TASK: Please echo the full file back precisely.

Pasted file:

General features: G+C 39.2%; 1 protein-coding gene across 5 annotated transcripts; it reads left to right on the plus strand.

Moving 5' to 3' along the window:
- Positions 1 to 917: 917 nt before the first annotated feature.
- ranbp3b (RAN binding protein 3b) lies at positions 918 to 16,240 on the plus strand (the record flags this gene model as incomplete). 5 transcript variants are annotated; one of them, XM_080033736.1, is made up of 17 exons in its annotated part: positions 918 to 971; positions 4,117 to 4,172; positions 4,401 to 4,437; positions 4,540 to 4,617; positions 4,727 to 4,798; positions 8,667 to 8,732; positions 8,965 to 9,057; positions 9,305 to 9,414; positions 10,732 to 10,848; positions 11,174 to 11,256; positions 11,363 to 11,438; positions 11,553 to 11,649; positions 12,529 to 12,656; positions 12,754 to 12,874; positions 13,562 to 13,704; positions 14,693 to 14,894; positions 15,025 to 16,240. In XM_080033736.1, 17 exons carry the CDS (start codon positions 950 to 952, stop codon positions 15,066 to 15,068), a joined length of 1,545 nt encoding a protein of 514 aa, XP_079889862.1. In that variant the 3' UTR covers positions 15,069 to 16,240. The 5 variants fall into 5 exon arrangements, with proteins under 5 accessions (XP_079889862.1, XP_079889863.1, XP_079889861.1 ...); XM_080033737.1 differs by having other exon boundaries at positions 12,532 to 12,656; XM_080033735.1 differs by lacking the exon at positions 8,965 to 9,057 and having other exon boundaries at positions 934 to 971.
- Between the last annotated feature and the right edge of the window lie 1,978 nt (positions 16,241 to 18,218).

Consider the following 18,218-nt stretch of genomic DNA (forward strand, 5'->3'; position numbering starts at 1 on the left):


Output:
General features: G+C 39.2%; 1 protein-coding gene across 5 annotated transcripts; it reads left to right on the plus strand.

Moving 5' to 3' along the window:
- Positions 1 to 917: 917 nt before the first annotated feature.
- ranbp3b (RAN binding protein 3b) lies at positions 918 to 16,240 on the plus strand (the record flags this gene model as incomplete). 5 transcript variants are annotated; one of them, XM_080033736.1, is made up of 17 exons in its annotated part: positions 918 to 971; positions 4,117 to 4,172; positions 4,401 to 4,437; positions 4,540 to 4,617; positions 4,727 to 4,798; positions 8,667 to 8,732; positions 8,965 to 9,057; positions 9,305 to 9,414; positions 10,732 to 10,848; positions 11,174 to 11,256; positions 11,363 to 11,438; positions 11,553 to 11,649; positions 12,529 to 12,656; positions 12,754 to 12,874; positions 13,562 to 13,704; positions 14,693 to 14,894; positions 15,025 to 16,240. In XM_080033736.1, 17 exons carry the CDS (start codon positions 950 to 952, stop codon positions 15,066 to 15,068), a joined length of 1,545 nt encoding a protein of 514 aa, XP_079889862.1. In that variant the 3' UTR covers positions 15,069 to 16,240. The 5 variants fall into 5 exon arrangements, with proteins under 5 accessions (XP_079889862.1, XP_079889863.1, XP_079889861.1 ...); XM_080033737.1 differs by having other exon boundaries at positions 12,532 to 12,656; XM_080033735.1 differs by lacking the exon at positions 8,965 to 9,057 and having other exon boundaries at positions 934 to 971.
- Between the last annotated feature and the right edge of the window lie 1,978 nt (positions 16,241 to 18,218).

Consider the following 18,218-nt stretch of genomic DNA (forward strand, 5'->3'; position numbering starts at 1 on the left):